DENVER - Like a typical hacker, Stephen Chavez likes rave parties, lives on his computer and likes to buck the system.
Unlike a typical hacker, Chavez has something called Schizencephaly.
"It is an extremely rare brain condition that at the time I was born, not much was known about it," Chavez said through a text to speech program on his laptop computer.
He can't talk. He can't walk. He has poor motor skills, but he can think.
"But, unfortunately, I only have one fully working arm to do everything with," Chavez said. "This can cause unnecessary headaches for me. I'm very outgoing."
Chavez is a graduating senior at Metropolitan State University of Denver. When he's not attending classes studying computer science and math, he works within the school's cyber defense team supervised by Chief Information Security Officer Mike Hart.
"Stephen is unique in my experience," Hart said. "After a certain amount of time, his abilities or disabilities don't become an issue anymore."
But, as Chavez made his way through campus, he wanted to do what most people can do -- talk while on the go. He can't type into his text to speech program while driving his power wheelchair. So, he decided to do what hackers do.
"I wanted to make my chair self-autonomous," Chavez said.
He talked to his computer science professor Steve Beaty about an idea to hack into the software operating his wheelchair.
"I thought it was an excellent idea," Beaty said. "It was novel and it was something that other people haven't thought of up to this point."
Chavez wanted to be able to worry more about his words than where he was going.
"I had the idea of making my chair follow people by using their phone as Bluetooth beacon," Chavez said.
He created a system to take over his power wheelchair using a small computer hooked up to his chair.
"I was able to control my chair from any device I wanted wherever I wanted," Chavez said.
Devices such as video game controllers, cell phones, laptops, or tablets can run his chair wirelessly, through Bluetooth, wi-fi, or even through a 4G cell phone network.
"We can now connect (wheelchairs) for example to GPS devices and Bluetooth devices and all these other sorts of things that can help them live their lives more fully and more simply," Beaty said.
What Chavez discovered has a two-fold effect, Hart says.
"Stephen is good at what he does," Hart said. "Because this is a tool that's very important to him, he researching it for his benefit. But, he's also finding ways to keep others from exploiting it for their benefit."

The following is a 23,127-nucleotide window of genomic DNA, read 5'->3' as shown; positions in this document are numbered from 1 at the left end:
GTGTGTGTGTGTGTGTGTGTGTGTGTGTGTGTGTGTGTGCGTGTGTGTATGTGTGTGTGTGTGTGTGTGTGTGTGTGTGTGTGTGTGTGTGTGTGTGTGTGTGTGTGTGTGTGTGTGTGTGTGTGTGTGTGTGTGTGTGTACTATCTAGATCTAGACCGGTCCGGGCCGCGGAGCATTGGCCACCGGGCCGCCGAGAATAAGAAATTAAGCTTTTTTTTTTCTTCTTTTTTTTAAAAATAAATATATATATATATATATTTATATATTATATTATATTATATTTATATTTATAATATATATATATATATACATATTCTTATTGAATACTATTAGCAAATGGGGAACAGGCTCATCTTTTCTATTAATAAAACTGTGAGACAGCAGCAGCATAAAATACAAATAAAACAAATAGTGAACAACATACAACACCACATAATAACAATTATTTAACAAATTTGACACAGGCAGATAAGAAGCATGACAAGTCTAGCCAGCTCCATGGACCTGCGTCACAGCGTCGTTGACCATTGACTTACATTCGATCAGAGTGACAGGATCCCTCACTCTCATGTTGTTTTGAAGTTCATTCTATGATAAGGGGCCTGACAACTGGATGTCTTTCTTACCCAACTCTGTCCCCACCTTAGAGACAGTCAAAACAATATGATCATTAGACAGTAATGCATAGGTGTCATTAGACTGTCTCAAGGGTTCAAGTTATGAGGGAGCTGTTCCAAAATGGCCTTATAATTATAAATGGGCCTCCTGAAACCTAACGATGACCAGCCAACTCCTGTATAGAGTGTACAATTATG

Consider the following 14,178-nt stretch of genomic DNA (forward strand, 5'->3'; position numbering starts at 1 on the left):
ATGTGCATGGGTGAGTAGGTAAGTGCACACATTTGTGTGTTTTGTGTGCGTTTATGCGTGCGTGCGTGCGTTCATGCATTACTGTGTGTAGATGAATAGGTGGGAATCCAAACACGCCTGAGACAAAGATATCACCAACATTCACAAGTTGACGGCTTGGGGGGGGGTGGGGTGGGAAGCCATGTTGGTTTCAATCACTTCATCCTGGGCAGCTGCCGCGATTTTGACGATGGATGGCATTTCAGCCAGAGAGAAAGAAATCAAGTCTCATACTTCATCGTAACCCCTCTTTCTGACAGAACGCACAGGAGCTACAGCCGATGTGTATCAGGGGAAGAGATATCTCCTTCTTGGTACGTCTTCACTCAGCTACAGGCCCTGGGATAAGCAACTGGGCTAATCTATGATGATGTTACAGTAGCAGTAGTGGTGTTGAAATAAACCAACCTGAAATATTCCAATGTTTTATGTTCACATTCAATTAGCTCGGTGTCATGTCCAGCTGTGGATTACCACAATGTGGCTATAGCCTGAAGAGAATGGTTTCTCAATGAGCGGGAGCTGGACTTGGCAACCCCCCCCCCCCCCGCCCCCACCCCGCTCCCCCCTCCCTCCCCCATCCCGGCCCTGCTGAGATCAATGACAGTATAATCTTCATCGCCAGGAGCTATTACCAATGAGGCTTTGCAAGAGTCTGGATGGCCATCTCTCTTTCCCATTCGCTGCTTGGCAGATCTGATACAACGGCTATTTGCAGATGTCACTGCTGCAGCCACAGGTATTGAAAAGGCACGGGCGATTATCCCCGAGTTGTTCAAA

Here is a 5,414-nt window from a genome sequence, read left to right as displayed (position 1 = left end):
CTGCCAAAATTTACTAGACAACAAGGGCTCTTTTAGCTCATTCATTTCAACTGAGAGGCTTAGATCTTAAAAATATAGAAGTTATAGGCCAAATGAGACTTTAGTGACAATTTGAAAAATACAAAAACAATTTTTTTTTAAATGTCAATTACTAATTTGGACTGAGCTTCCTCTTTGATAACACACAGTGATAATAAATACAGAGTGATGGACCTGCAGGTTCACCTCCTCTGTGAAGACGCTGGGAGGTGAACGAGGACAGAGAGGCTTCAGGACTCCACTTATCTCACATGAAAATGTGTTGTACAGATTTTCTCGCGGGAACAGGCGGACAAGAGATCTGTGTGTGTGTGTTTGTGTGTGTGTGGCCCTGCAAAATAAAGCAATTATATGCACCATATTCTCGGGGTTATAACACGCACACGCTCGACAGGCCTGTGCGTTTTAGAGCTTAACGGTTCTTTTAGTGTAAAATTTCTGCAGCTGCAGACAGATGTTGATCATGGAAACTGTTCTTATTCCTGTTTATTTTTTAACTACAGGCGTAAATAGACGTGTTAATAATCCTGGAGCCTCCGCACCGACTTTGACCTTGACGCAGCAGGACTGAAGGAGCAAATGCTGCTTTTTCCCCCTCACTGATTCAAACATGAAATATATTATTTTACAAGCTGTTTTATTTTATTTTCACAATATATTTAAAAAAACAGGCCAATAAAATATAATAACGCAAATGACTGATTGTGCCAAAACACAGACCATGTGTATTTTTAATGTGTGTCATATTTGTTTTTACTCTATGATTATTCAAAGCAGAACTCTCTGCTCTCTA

Chavez wants to give people who use power wheelchairs more freedom.
"I'm allowing people to also programs special settings within their chairs as well," Chavez said.
Not only can his work help people have more say on speed and directional controls of their chairs, but Chavez is also revealing a potential hole in the cyber security of wheel chairs and other medical devices that operate on similar software. He believes he's also drawing attention to potential problems with software used within cars.
"It's concerning," Hart said. "I'm glad it's a good guy doing this sort of hacking and not something he's finding out cause he's a victim."
Because of his work, now the man who cannot talk is being asked to speak all around the world.
"I received multiple invitations to speak at events," Chavez said. "I am now able to talk about medical device hacking."
In October, Chavez spoke in China after winning an international award for hacking. He presented at a tech conference in Las Vegas and he was featured in Forbes magazine all before his graduation in December.
"He does amaze you. He's an amazing man, There's no question about it," Beaty said.
After MSU Denver, Chavez says he already has multiple job offers and other opportunities to speak at conferences around the world focused on how to keep wheelchairs, medical devices, and cars more secure from potential hacking.
"I hope that others can see the projects he's worked on and the successes he's had and overlook what might be considered barriers," Hart said.
Chavez has several barriers like his inability to walk or speak or type quickly with his one good hand. But, he will not let any of that stop him from taking over the cyber world.
"I don't see my disability preventing me from doing anything I plan to do in the future," Chavez said.
Copyright 2016 KUSA